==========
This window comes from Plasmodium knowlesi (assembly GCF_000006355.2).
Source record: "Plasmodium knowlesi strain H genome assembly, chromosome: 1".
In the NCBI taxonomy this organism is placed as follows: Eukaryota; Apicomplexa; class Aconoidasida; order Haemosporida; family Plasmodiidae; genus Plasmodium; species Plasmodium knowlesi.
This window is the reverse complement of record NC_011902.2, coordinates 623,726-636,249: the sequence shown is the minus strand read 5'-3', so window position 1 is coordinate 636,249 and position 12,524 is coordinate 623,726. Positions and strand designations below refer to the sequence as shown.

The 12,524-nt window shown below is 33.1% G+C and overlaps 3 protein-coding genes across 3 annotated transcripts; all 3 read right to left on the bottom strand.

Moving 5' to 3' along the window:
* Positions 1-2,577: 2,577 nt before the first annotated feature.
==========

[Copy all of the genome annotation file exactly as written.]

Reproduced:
This window comes from Plasmodium knowlesi (assembly GCF_000006355.2).
Source record: "Plasmodium knowlesi strain H genome assembly, chromosome: 1".
In the NCBI taxonomy this organism is placed as follows: Eukaryota; Apicomplexa; class Aconoidasida; order Haemosporida; family Plasmodiidae; genus Plasmodium; species Plasmodium knowlesi.
This window is the reverse complement of record NC_011902.2, coordinates 623,726-636,249: the sequence shown is the minus strand read 5'-3', so window position 1 is coordinate 636,249 and position 12,524 is coordinate 623,726. Positions and strand designations below refer to the sequence as shown.

The 12,524-nt window shown below is 33.1% G+C and overlaps 3 protein-coding genes across 3 annotated transcripts; all 3 read right to left on the bottom strand.

Moving 5' to 3' along the window:
* Positions 1-2,577: 2,577 nt before the first annotated feature.